For the most part, my relationship with Tiffany or ‘Miss Young’ was greeted as a fun novelty item by the students. Although the union was never confirmed or denied, each year graduating seniors gleefully awaited their wedding invitations in the mail or demanded we start producing as many ‘Obama kids’ and pretty ‘Derek Jeter babies’ as possible. Light heartedness aside, Tiffany and I did plan on having children one day yet I still had much to learn about race relations. After seven years of teaching in New York City, I could not produce a suitable response whenever a student informed me that I was a ‘good white man.’
The death of a New York City high school turned out to be a long drawn out process. Once a building was declared ill there was nowhere to go for a second opinion. As the years wore on, the school’s troubles only increased. The population took its final plummet once the faculty was required to pass out flyers to students stating that we were a dangerous, failing institution and it would be best if they transferred immediately. For Tiffany and me, it was akin to studying for years to be gourmet chefs, landing dream jobs in a wonderfully diverse restaurant, then being forced to hand out leaflets saying PLEASE DON’T EAT HERE. Our student body changed dramatically. It was simply no longer the same place and it broke our hearts.
We received our letters of excess at the same time. The school where we found each other would close its doors for good in three years, operating with a small skeleton staff until that time. It was now a matter of finishing up the school year with dignity, to not let feelings of confusion and resentment filter into the classroom. Frankly, it was exhausting.
To offset the final months of our teaching time together, we began to see a lot of theater on the weekends. Here again was another lesson to be learned. Even the plays I selected for us needed to be done with an awareness I had never considered before. Tiffany had no problem sighting performances, even audiences themselves for a lack of true diversity.
She did have a valid argument. Just this past June we saw a performance of Larry Kramer’s 1985 drama, The Normal Heart, about the early years of the AIDS epidemic, less than twenty-four hours after New York lawmakers voted to legalize same-sex marriage. The audience that evening was so eclectic and charged with victory that when a wedding ceremony took place in the final act the house broke down and sobbed as one entity.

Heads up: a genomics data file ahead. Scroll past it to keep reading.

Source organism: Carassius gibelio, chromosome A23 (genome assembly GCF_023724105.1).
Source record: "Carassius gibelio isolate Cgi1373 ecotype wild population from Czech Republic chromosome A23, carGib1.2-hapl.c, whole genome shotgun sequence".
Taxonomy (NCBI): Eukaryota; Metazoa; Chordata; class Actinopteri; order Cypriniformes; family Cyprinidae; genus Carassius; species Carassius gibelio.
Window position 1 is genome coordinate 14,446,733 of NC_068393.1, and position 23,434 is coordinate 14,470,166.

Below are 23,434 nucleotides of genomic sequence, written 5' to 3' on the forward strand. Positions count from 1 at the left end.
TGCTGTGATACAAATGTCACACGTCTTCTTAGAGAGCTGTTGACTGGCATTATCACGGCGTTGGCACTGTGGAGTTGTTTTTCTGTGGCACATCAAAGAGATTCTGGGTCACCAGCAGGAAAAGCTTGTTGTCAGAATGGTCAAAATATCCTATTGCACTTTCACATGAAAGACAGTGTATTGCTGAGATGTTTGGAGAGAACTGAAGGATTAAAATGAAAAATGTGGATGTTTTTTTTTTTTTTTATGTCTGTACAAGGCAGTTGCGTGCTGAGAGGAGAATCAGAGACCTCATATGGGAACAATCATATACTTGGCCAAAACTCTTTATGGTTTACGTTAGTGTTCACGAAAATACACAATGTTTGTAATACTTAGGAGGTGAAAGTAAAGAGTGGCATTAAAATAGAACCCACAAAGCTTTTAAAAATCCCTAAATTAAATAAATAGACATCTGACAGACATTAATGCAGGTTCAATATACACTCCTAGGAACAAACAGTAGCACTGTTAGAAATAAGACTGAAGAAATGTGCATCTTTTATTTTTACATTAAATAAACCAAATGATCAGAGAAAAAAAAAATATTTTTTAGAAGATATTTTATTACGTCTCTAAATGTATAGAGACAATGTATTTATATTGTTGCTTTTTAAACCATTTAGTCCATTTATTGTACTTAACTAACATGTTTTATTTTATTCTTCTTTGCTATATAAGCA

It would be foolish to deny ourselves similar experiences on a stage or even in our teaching lives. We’ve since made a point to seek out theater that will enrich our relationship, as well as our careers. It was at a recent performance of an August Wilson play, an author both of us have taught for years, where the audience mix was as interesting as the performance.
“Oh, Mom,” Tiffany said, making a quick phone call in the lobby. “You should see this. We’re out in full force tonight!”
So it was on that wet little corner of Greenwich Village where I suffered a momentary setback. As I watched the driver pull away, stopping quickly to retrieve his desired passengers, my immediate response was frustrated rage. It was our last weekend together as teaching colleagues. Rather than celebrating a job well done and looking forward to our future, I instead discovered the true nun-chuck capabilities of a closed umbrella. It bounced off the cab’s back window, skidding harmlessly into traffic. I haven’t thrown anything that hard since the little league all-star game.
My reaction was immature and slightly insane, and in the end only made me feel worse. I wasn’t the one the driver elected to pass by. Mine was anger by association, something I would simply have to process better in the future, especially once children were involved. I should have realized that Tiffany and I had long since formed a unit by then. We needn’t be concerned with foolish cabbie stereotypes or Department of Education numbers games for that matter. We didn’t have to teach together in order to stay together. And as I went through all the machinations of the angry male, the huffing and puffing, the bleating heart and racing adrenaline, a tiny hand rubbed the nape of my neck until I was normal again.
“What exactly did you think you were doing?” she said, smiling up at me. “That guy has nothing to do with us. You know that… Come on. We’ll take the train home tonight. Try not to stare, okay?”
J. Bryan McGeever’s essays have appeared in Thomas Beller’s Lost and Found: Stories from New York. He lives in Brooklyn.